2. Climate change and poverty
The evidence for climate change is dramatic in extreme environments, yet it is also having a severe impact on global development in many other parts of the world. The poorest people are least resilient to the changes in their environment.
Draw a table to show the inter-connected impacts of climate change and global issues. It is not necessary for each pupil to complete every grid-square, but for them to show understanding of the issues in a geographical context. Select some images to accompany the text:
Agriculture and food security Water insecurity Rising sea-levels Eco-system and biodiversity Migrations Health and well-being
Make further references to other locations studied. Perhaps this information could be mounted around a world map on the wall. It is an opportunity for pupils to demonstrate synoptic understanding in geography. Ensure there is a balance of environmental, social, economic and political information. They could have a section headed: Questions we haven’t answered yet.
3. The real debate
In geographical terms climate change is a global and local reality. There is only interconnectedness. The real question is of a political nature: what can or must we do about it? This pervades our consideration of consumption, use of resources, transport and quality of life. It raises justice and equity. It concerns actions now and for the future. One approach would be to consider the likely and desirable future scenarios. Specifying a wish-list for future generations can encourage a more optimistic outlook. Seeing ways to close the gap between what is actually happening and what should be possible is a positive interpretation. Ask pupils to develop an inventory of what else they need to know. It is already clear that a quick fix is not around the corner. They can use these questions:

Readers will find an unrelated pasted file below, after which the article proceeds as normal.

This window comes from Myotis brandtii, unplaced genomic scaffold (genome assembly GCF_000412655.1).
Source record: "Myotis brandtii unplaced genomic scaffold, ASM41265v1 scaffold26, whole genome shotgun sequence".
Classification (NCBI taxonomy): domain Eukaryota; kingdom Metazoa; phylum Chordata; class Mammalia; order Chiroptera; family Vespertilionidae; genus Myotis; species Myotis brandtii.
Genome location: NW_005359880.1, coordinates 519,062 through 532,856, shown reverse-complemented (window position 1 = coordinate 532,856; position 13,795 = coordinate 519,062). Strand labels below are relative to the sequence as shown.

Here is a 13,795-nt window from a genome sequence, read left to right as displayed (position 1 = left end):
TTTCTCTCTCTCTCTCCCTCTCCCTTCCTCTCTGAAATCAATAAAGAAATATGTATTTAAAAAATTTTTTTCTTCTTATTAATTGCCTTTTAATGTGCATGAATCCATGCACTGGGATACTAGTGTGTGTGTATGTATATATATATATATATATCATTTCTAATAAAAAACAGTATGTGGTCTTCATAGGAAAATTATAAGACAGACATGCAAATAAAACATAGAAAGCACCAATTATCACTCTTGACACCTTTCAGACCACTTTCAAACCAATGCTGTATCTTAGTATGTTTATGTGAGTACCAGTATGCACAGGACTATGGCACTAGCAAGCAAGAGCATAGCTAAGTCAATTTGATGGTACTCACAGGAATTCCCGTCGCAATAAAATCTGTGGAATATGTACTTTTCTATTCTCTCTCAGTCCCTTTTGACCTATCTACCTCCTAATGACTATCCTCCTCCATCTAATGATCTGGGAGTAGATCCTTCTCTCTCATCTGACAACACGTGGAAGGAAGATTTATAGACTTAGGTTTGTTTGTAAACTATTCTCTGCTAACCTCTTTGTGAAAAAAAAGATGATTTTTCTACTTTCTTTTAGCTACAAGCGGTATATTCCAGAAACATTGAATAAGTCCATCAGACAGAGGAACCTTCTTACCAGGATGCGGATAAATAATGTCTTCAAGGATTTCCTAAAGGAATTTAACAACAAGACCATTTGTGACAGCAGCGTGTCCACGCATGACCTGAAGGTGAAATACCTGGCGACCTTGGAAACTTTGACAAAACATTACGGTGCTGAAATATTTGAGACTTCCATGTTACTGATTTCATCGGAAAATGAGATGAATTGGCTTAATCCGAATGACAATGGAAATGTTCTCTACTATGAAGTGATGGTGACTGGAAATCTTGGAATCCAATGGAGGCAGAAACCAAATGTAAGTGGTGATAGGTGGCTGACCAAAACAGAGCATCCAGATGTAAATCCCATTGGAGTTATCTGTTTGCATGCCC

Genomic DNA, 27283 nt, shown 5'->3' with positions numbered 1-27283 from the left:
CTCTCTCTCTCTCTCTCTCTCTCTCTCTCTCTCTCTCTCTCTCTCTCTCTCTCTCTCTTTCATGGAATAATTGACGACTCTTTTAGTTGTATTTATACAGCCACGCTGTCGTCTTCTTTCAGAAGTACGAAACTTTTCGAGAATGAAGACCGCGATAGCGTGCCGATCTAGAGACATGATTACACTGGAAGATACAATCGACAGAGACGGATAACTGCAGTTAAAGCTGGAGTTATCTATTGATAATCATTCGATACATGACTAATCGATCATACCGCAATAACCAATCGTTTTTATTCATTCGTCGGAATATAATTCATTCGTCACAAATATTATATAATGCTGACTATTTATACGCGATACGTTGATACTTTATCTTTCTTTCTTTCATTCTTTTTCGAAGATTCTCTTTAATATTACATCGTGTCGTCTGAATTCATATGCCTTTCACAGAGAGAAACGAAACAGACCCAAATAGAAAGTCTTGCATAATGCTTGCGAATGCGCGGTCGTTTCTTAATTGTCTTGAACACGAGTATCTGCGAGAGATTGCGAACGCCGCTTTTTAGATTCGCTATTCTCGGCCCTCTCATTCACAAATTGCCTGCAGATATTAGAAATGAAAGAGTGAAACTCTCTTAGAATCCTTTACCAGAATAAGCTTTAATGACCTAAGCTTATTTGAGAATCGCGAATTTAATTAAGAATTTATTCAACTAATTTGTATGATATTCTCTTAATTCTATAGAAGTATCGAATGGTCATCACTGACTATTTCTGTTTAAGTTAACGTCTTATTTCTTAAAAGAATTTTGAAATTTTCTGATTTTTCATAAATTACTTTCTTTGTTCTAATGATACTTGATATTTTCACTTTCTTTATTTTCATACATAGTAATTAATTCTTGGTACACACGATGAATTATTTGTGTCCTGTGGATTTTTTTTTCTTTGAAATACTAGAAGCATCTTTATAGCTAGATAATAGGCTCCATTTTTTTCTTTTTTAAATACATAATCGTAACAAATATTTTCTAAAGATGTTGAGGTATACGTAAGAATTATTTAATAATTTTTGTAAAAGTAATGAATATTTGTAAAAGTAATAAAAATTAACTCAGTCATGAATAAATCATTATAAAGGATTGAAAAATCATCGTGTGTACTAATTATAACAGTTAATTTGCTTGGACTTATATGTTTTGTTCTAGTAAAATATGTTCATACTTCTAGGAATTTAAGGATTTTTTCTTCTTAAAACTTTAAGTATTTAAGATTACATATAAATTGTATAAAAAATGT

• How can I enjoy a good quality of life, without transferring problems to people in other parts of the world?
• How can I become an active global citizen and help look after the planet for future generations?
Activity 1 hints at opposing views generating heat out of scientists’ evidence and uncertainties. Sustainable development is said to meet the needs of the present, without compromising the ability of future generations to meet their own needs. One way to help pupils through their own thinking is to use sustainability concepts such as: interdependence; citizenship & stewardship; needs & rights of future generations; diversity; quality of life; sustainable change; uncertainty & precaution. Ask students to write an explanation of any two of these terms in relation to climate change.
Having a geographical view on climate change is important. Neutrality is bogus: we can’t stand everywhere and we can’t stand no-where. But a particular view needs to be backed up with considered evidence and, as geographers, it should be located. Pupils need to know what they don’t know. Even when climate change appears over-bearing, learners can consider their actions and think positively about being global citizens.
Climate Change: A Guide for the Perplexed – tinyurl.com/93aal6a
Looking to the Future, Geographical Association Annual Conference 2013 – tinyurl.com/8cegtca
Morgan, Alun (2008) Think Piece – Global Warming, Geographical Association – tinyurl.com/93x532f
Stretch them further
Further exploration of the attempts to de-bunk climate change will show they tend not to use specific geographical examples. taking care not to be swept up by powerful interests, pupils could test some of these myths.
About the expert
Angus Willson is a geographer, educator, and consultant based in Ashford, Kent. Working with government departments, companies and voluntary-sector organisations, he has a keen focus on professional engagement for curriculum-making and leadership. pannage.com